"The Year in Ideas" makes its plea for attention from bloggers with this entry: "Conservative Blogs are More Effective." Throw that into Technorati and see if there isn't a hot new idea deserving a mini-article titled, perhaps, "Tossing in a Reference to Blogs Is More Effective." Oh, and it helps if the reference to blogs also says something that a lot of bloggers are going to feel isn't quite right, so that we'll instantly fire up a compose window and start typing out the little insight they could so easily have predicted. "Conservative Blogs are More Effective" is a perfect example of this. You know all those conservative bloggers, always ready to go, always monitoring the MSM. They will surely bite at this one!

20 comments:

Dave said...

I found the magazine very boring.

That's been happening a lot lately.

They are slipping.

Icepick said...

Dave, I have a question for you. Is the magazine boring, or is it that by the time the magazine recognizes something that you would have found interesting you have already read the subject to death online?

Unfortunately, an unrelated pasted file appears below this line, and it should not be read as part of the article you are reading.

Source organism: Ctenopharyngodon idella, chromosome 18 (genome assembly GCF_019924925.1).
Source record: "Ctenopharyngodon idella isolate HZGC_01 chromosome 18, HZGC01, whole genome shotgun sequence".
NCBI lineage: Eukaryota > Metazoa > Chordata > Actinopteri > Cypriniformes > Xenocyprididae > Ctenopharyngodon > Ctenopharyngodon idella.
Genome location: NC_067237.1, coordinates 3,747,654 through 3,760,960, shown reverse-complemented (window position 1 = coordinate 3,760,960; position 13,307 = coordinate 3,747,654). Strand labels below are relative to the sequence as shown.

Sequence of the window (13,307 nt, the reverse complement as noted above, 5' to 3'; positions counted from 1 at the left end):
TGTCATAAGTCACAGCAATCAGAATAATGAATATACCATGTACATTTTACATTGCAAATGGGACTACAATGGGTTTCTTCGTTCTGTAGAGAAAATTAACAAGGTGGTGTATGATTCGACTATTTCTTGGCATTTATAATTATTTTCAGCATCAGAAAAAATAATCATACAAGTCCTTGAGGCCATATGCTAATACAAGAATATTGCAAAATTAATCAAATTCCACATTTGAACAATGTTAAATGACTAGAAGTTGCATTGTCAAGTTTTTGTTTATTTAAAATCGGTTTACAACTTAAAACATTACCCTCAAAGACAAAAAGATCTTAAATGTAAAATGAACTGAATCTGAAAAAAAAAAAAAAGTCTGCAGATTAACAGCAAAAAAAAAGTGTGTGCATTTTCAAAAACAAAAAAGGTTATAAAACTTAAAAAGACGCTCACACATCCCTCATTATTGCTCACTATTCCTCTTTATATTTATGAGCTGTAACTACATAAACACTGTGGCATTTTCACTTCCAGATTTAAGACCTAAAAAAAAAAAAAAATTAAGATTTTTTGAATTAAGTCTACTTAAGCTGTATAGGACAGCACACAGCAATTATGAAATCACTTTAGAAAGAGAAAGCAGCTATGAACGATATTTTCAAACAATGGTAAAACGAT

Dave said...

The magazine is boring.

Most of what is in there is not stuff I have read on line.

But it's not interesting the way, say, the New Yorker is interesting.

A lot of it (Safire, the ethicist, the new cartoons) is just very pedestrian, predictable, and, well, boring.

PatCA said...

I think one reason papers don't mention blogs more is they semi-steal a lot of what blogs write about.

Ann Althouse said...

Dave: Did you read "The Year in Ideas," or are you just talking about the magazine generally? I think "The Year in Ideas" is a phenomenal annual feature. If you say you found it boring, I'm inclined to think you're boring. Explain yourself.